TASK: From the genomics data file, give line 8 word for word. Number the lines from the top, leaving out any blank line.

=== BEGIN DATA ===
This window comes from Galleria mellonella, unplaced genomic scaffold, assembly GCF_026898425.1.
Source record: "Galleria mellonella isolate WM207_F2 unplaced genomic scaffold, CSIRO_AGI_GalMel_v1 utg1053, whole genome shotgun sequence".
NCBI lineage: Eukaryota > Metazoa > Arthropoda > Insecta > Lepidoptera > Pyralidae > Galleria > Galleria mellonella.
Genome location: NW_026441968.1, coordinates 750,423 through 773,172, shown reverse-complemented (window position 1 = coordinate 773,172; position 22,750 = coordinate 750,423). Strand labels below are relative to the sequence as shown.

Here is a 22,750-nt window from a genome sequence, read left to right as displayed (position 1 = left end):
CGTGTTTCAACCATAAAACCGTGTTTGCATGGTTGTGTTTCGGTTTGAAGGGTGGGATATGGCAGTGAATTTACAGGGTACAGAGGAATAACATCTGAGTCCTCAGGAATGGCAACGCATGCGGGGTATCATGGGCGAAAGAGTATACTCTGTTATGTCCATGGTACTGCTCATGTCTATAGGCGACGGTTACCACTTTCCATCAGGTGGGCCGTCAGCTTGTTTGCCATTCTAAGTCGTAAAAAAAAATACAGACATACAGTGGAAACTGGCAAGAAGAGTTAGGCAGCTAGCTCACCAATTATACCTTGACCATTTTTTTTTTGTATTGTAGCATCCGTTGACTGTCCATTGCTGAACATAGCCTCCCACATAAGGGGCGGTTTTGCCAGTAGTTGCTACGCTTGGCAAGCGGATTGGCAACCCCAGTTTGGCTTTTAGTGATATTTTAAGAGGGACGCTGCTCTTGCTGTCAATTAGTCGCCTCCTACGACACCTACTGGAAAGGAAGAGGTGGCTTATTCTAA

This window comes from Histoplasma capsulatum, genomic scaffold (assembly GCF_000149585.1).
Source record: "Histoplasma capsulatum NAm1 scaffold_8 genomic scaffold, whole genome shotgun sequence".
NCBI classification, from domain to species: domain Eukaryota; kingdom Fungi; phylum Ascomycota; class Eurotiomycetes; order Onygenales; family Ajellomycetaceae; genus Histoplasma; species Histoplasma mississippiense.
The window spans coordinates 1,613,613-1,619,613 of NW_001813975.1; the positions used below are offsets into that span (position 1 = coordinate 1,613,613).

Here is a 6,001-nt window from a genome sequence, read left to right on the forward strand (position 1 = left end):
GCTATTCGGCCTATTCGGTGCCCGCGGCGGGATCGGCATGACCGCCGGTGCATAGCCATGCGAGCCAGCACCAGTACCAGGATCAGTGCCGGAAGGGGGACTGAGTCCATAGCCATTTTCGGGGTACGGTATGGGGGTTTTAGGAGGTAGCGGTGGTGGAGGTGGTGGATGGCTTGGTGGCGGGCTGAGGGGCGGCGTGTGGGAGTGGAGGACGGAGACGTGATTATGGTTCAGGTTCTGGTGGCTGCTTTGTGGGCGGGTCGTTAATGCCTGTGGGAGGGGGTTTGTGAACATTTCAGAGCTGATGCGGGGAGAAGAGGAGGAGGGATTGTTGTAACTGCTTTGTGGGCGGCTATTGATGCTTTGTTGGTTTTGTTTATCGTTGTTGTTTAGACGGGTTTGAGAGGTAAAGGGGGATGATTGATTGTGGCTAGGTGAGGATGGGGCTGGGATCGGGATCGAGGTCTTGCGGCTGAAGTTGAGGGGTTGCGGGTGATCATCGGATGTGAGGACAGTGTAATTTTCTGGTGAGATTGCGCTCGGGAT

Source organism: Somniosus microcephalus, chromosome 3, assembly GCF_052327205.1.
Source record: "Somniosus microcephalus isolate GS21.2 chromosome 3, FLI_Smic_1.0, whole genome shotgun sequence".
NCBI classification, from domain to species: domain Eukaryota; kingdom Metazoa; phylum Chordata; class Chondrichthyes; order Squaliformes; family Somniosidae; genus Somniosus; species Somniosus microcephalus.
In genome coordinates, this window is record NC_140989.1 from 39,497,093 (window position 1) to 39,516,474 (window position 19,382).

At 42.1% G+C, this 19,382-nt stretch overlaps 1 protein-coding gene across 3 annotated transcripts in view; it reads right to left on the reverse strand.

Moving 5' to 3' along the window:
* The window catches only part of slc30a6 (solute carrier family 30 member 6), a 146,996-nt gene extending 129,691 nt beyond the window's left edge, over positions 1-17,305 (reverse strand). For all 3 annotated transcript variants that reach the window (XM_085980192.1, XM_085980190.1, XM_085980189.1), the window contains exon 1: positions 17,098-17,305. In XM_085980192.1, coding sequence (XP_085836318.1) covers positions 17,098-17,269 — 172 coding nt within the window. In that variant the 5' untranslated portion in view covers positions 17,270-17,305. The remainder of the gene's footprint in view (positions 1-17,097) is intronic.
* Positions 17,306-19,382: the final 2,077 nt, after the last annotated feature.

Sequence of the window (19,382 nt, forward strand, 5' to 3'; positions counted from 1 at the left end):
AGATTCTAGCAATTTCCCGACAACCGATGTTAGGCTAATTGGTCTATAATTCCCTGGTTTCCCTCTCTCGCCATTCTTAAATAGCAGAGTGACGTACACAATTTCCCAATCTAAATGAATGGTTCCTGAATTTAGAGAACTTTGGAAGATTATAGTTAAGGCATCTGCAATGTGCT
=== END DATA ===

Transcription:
Source record: "Histoplasma capsulatum NAm1 scaffold_8 genomic scaffold, whole genome shotgun sequence".